Dr. Thomas Kingsley Brown gave a talk focusing on the recent publication of an observational study he co-authored with Kenneth Alper M.D.; Treatment of opioid use disorder with ibogaine: detoxification and drug use outcomes.
ENCOD’s Maja Kohek presented data from her collaborate work with ICEERS and other ibogaine researchers. The ibogaine experience: A qualitative study on the acute subjective effects of ibogaine, details the overall experience and points of commonality between 20 subjects who were dosed with ibogaine.
picture: Patrick Kroupa
Hattie Wells from The Beckley Foundation and I, gave a presentation which focused on our mutual work during the early 2000s and touched upon the first paper ever published on the growing topic of ibogaine microdosing.
Clare Wilkins, Dr. Anwar Jeewa, and Dr. José Carlos Bouso, also gave presentations which featured, or touched upon, ibogaine microdosing and presented a wide spectrum of variations for successful ibogaine detox treatment strategies.
picture: left to right- Dana Beal, Udi Bastiaans, Norma Alexander-Lotsof, and Paul Featherstone
Luminaries of the ibogaine world who were present included Norma Alexander-Lotsof, Howard Lotsof’s wife and collaborator; the legendary and indomitable Dana Beal, author of: The Ibogaine Story: the Staten Island Project, co-organizer of the first International Ibogaine conference at NYU in 1999, and organizer of annual ibogaine conferences that took place within the United States from 2003-2010 (among many other foundational contributions to the ibogaine movement); Boaz Wachtel, who was an ibogaine treatment provider from 1989 to 2009 and co-authored the first ibogaine treatment manual (with Howard Lotsof); and Dr. Udi Bastiaans who is the grandson of Jan Bastiaans, the first medical doctor that treated opioid addicts with the help of ibogaine, working with Howard Lotsof, his wife Norma, Bob Sisko and Boaz Wachtel.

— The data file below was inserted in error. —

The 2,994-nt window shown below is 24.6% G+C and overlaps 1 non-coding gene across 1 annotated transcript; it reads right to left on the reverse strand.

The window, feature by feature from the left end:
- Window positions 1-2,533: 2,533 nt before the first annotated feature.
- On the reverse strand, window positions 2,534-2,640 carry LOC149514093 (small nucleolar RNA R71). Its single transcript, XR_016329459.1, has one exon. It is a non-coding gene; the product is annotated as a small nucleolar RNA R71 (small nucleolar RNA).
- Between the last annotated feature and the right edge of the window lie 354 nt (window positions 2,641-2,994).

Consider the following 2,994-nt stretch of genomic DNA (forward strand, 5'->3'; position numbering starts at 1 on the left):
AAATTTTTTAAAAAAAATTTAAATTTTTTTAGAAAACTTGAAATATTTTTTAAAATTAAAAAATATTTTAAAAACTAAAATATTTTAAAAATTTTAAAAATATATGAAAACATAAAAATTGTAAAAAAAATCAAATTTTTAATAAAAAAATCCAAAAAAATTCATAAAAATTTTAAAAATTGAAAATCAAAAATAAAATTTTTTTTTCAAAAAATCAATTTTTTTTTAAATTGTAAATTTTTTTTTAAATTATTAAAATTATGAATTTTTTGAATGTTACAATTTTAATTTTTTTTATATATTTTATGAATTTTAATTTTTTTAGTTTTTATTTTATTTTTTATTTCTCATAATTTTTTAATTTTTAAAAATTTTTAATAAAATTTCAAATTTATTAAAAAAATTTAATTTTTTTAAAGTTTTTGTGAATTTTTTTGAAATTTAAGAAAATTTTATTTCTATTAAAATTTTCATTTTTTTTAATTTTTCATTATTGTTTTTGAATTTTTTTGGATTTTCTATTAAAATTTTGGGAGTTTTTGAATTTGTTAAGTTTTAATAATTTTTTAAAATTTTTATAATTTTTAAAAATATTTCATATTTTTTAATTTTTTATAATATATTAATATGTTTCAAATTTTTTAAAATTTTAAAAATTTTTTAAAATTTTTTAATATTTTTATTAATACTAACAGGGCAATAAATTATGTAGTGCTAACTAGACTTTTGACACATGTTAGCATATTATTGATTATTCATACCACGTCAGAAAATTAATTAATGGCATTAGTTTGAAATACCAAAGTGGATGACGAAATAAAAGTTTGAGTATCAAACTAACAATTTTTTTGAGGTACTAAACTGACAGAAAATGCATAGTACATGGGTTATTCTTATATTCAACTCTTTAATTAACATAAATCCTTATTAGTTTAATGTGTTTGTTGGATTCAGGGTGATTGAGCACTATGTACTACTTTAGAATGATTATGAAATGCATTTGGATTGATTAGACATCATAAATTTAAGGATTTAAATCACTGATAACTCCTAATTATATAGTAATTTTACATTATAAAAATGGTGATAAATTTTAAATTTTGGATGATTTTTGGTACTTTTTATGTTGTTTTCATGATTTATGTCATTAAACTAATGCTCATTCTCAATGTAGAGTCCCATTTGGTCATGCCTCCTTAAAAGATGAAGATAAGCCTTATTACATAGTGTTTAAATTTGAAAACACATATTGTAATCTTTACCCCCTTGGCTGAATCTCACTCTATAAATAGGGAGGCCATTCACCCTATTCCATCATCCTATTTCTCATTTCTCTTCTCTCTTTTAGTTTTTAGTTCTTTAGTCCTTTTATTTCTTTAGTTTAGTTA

The Vienna conference was extensive, featuring an opening night round-table on the future of ibogaine, three full days of presentations, followed by an open meeting focused on the GITA reboot. The full list of speakers who showed up from all over the world to share their experience, can be found here.
The European Ibogaine Conference was co-sponsored by ENCOD and made possible thanks to the personal efforts of: Joe Schraube, Tobias Enry, Jeremy Weate, and Dana Beal.
Videos of many conference presentations are available on Entheo Science’s YouTube channel, with more being added as they’re edited and released online. All images are used by permission, and © 2017, Jeremy Weate.
Patrick K. Kroupa